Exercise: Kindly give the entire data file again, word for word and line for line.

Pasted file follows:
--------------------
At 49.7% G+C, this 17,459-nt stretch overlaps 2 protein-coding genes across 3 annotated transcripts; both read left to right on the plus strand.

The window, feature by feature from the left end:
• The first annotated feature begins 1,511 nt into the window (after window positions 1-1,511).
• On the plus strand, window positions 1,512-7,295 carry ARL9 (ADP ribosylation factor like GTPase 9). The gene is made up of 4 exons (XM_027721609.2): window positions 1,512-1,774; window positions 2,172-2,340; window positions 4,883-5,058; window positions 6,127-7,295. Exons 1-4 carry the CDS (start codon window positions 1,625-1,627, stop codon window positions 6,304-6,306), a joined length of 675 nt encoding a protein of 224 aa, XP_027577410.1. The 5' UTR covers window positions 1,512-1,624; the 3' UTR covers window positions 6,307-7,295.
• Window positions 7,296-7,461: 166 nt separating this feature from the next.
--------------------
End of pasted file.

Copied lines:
At 49.7% G+C, this 17,459-nt stretch overlaps 2 protein-coding genes across 3 annotated transcripts; both read left to right on the plus strand.

The window, feature by feature from the left end:
• The first annotated feature begins 1,511 nt into the window (after window positions 1-1,511).
• On the plus strand, window positions 1,512-7,295 carry ARL9 (ADP ribosylation factor like GTPase 9). The gene is made up of 4 exons (XM_027721609.2): window positions 1,512-1,774; window positions 2,172-2,340; window positions 4,883-5,058; window positions 6,127-7,295. Exons 1-4 carry the CDS (start codon window positions 1,625-1,627, stop codon window positions 6,304-6,306), a joined length of 675 nt encoding a protein of 224 aa, XP_027577410.1. The 5' UTR covers window positions 1,512-1,624; the 3' UTR covers window positions 6,307-7,295.
• Window positions 7,296-7,461: 166 nt separating this feature from the next.